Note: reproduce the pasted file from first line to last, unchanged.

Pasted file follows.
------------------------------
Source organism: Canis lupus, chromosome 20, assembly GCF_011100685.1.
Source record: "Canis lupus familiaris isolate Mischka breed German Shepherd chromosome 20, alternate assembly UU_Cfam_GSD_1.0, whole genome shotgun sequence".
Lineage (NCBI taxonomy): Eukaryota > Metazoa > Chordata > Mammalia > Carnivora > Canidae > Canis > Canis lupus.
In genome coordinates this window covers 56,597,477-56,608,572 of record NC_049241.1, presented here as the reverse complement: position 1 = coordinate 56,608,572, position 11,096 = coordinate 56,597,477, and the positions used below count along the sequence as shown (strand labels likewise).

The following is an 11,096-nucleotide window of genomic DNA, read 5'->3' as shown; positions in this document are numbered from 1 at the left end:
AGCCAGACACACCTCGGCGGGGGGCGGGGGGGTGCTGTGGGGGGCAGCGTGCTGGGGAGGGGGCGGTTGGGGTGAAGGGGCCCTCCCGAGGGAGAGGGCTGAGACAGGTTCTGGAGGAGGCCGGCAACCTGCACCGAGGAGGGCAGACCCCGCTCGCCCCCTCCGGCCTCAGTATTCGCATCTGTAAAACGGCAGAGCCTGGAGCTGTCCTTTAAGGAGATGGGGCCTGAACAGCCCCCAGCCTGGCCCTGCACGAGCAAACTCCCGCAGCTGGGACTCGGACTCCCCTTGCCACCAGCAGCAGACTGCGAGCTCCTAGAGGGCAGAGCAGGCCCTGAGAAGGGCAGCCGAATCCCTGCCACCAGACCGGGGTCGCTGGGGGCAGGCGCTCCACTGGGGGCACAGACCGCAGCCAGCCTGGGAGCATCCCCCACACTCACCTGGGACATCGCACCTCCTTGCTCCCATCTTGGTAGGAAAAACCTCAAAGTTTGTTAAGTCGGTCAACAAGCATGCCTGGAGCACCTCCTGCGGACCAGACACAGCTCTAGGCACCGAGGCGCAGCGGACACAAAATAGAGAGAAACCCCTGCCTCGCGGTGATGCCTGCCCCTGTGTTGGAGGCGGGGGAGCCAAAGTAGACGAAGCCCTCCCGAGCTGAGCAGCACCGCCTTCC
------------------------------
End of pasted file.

Source organism: Canis lupus, chromosome 20, assembly GCF_011100685.1.
Source record: "Canis lupus familiaris isolate Mischka breed German Shepherd chromosome 20, alternate assembly UU_Cfam_GSD_1.0, whole genome shotgun sequence".
Lineage (NCBI taxonomy): Eukaryota > Metazoa > Chordata > Mammalia > Carnivora > Canidae > Canis > Canis lupus.
In genome coordinates this window covers 56,597,477-56,608,572 of record NC_049241.1, presented here as the reverse complement: position 1 = coordinate 56,608,572, position 11,096 = coordinate 56,597,477, and the positions used below count along the sequence as shown (strand labels likewise).

The following is an 11,096-nucleotide window of genomic DNA, read 5'->3' as shown; positions in this document are numbered from 1 at the left end:
AGCCAGACACACCTCGGCGGGGGGCGGGGGGGTGCTGTGGGGGGCAGCGTGCTGGGGAGGGGGCGGTTGGGGTGAAGGGGCCCTCCCGAGGGAGAGGGCTGAGACAGGTTCTGGAGGAGGCCGGCAACCTGCACCGAGGAGGGCAGACCCCGCTCGCCCCCTCCGGCCTCAGTATTCGCATCTGTAAAACGGCAGAGCCTGGAGCTGTCCTTTAAGGAGATGGGGCCTGAACAGCCCCCAGCCTGGCCCTGCACGAGCAAACTCCCGCAGCTGGGACTCGGACTCCCCTTGCCACCAGCAGCAGACTGCGAGCTCCTAGAGGGCAGAGCAGGCCCTGAGAAGGGCAGCCGAATCCCTGCCACCAGACCGGGGTCGCTGGGGGCAGGCGCTCCACTGGGGGCACAGACCGCAGCCAGCCTGGGAGCATCCCCCACACTCACCTGGGACATCGCACCTCCTTGCTCCCATCTTGGTAGGAAAAACCTCAAAGTTTGTTAAGTCGGTCAACAAGCATGCCTGGAGCACCTCCTGCGGACCAGACACAGCTCTAGGCACCGAGGCGCAGCGGACACAAAATAGAGAGAAACCCCTGCCTCGCGGTGATGCCTGCCCCTGTGTTGGAGGCGGGGGAGCCAAAGTAGACGAAGCCCTCCCGAGCTGAGCAGCACCGCCTTCC